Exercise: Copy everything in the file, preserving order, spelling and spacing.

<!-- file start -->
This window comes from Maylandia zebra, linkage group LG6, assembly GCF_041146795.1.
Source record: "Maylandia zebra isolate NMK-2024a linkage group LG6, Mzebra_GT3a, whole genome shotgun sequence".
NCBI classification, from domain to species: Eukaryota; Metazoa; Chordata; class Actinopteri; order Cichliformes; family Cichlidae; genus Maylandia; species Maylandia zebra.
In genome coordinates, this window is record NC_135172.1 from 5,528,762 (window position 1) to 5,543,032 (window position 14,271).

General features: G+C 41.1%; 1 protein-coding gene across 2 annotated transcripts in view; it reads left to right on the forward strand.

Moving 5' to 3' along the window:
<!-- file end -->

This window comes from Maylandia zebra, linkage group LG6, assembly GCF_041146795.1.
Source record: "Maylandia zebra isolate NMK-2024a linkage group LG6, Mzebra_GT3a, whole genome shotgun sequence".
NCBI classification, from domain to species: Eukaryota; Metazoa; Chordata; class Actinopteri; order Cichliformes; family Cichlidae; genus Maylandia; species Maylandia zebra.
In genome coordinates, this window is record NC_135172.1 from 5,528,762 (window position 1) to 5,543,032 (window position 14,271).

General features: G+C 41.1%; 1 protein-coding gene across 2 annotated transcripts in view; it reads left to right on the forward strand.

Moving 5' to 3' along the window: